2011 Nissan Quest — Review
This 2011 review is representative of model years 2011 to 2013.
By Kirk Bell of MSN Autos
The last time Nissan overhauled its Quest minivan was 2004. It was designed and built in the United States for the American consumer, which meant that it was large, roomy and shaped like a breadbox on wheels. Plus, the interior featured a strange stumplike center stack that was just awful. While that Quest wasn't pretty, it was your typical minivan at the time.
Today, however, the minivan market is making a comeback. All of the major players have undergone major redesigns over the past few years. And they are all looking pretty good. But none of the transformations have been more drastic than that of the Quest. This time the all-new 2011 Nissan Quest is designed and built in Japan. The looks are better and the interior is much nicer.
Will this total overhaul be enough for the Quest to compete with the new Toyota Sienna and redesigned Honda Odyssey, the minivan segment's two heavy hitters? The jury is still out.
Safety features include dual-stage front airbags, front side airbags, three-row curtain side airbags with rollover sensor, active front head restraints, tire-pressure monitor, anti-lock brakes with brake assist and electronic brake-force distribution, traction control and electronic stability control.
Under the Hood
Adding to the ambiance are its family-friendly features. The Quest offers an 11-inch rear DVD screen that is the biggest on the market. Also available are a hard-drive radio, a 13-speaker Bose audio system and Bluetooth and MP3/iPod connectivity. Those features make the Quest competitive with all but the Chrysler minivans, which also add available Internet connectivity and two types of TV streaming.
Space is important in a minivan, and Nissan focuses on making that space easy to use. The front seat is available with a nice center console, but it's not as deep or versatile as those offered in some other minivans. The side doors are easy to open, thanks to buttons on the handles that you can press to power the doors open. It's a nice touch that will be a godsend for moms and dads with armfuls of kids and packages. The doors open to reveal a pair of comfortable second-row captain's chairs and a deep, removable second-row center console. The captain's chairs fold and slide forward with the pull of a lever, leaving a large entryway that makes access to the third row quite easy.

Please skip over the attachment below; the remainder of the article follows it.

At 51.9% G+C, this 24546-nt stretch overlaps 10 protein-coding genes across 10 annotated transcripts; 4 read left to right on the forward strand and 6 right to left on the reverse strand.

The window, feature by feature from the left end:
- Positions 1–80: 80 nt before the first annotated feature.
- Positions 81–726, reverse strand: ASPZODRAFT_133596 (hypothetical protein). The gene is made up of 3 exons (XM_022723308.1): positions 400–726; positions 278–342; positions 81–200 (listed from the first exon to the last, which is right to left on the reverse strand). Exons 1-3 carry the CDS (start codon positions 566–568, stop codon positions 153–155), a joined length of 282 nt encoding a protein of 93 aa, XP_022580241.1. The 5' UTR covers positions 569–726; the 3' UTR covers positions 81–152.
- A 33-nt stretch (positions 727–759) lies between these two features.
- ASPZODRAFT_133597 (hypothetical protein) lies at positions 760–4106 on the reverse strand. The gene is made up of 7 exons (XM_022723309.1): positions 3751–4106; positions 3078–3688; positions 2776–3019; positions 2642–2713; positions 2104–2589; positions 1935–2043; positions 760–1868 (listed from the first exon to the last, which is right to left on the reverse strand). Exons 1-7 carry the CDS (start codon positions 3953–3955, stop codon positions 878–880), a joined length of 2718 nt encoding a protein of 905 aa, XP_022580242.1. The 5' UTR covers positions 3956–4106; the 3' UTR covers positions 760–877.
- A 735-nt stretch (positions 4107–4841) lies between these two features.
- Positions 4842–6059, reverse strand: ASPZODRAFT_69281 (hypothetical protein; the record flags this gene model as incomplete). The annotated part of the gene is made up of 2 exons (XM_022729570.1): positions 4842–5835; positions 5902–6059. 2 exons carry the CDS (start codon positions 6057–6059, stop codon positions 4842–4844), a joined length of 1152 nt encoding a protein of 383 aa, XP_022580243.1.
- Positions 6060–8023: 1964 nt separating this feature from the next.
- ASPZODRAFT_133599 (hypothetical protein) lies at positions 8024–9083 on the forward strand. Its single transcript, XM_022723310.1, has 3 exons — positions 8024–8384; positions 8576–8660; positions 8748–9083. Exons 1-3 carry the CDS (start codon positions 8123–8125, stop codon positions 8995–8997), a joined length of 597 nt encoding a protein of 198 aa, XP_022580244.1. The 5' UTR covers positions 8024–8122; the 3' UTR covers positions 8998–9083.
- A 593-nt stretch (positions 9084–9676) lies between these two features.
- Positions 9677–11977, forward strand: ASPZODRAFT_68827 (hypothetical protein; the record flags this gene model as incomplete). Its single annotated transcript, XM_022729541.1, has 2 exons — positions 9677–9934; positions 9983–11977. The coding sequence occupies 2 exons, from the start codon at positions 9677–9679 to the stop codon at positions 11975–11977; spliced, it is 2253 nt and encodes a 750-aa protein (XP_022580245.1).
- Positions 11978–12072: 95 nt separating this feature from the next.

That third row is fairly roomy. Thanks to decent head- and legroom, a pair of adults can fit back there quite comfortably for a short stint. The seat bottoms are set too low, though, for good long-trip comfort.
The second- and third-row seats fold flat, but not like the seats in other minivans. They simply fold over. The second row doesn't fold into the floor and is not removable, and the third row doesn't fold into the well behind it, which is covered. There is a total of 35.1 cubic feet of storage space behind the third row, and 63.6 cubic feet of cargo space with the rear seats folded. That expands to 108.4 cubic feet with all seats folded.
While that's certainly a useful cargo hold, it isn't as useful as the competition. A 4-by-8 sheet of plywood won't fit back there like it will in most competitors. Total storage also suffers. By comparison, the Honda Odyssey has 148.5 cubic feet of space with the second row removed and the third row folded into the rear well. That gives the Honda 37 percent more space.
On the Road
There are positives, though. The ride is smooth and forgiving, the turning radius is impressively tight, and the Quest does a good job of shutting out wind and road noise. The engine is also quiet most of the time, but it can get abrasive under full throttle.
The performance of Quest's 3.5-liter V6 engine is right in line with the competition. It provides willing power from a stop, though the throttle is a bit touchy. Zero to 60 mph is in the 8.5- to 9.0-second range, just like other V6-powered minivans. And the continuously variable transmission feels like any other regular automatic transmission.
Fuel economy is in line with the class, but the 18 mpg city/24 highway mpg rating is significantly lower than the 19 mpg/28 mpg rating of the class leader, the Honda Odyssey.
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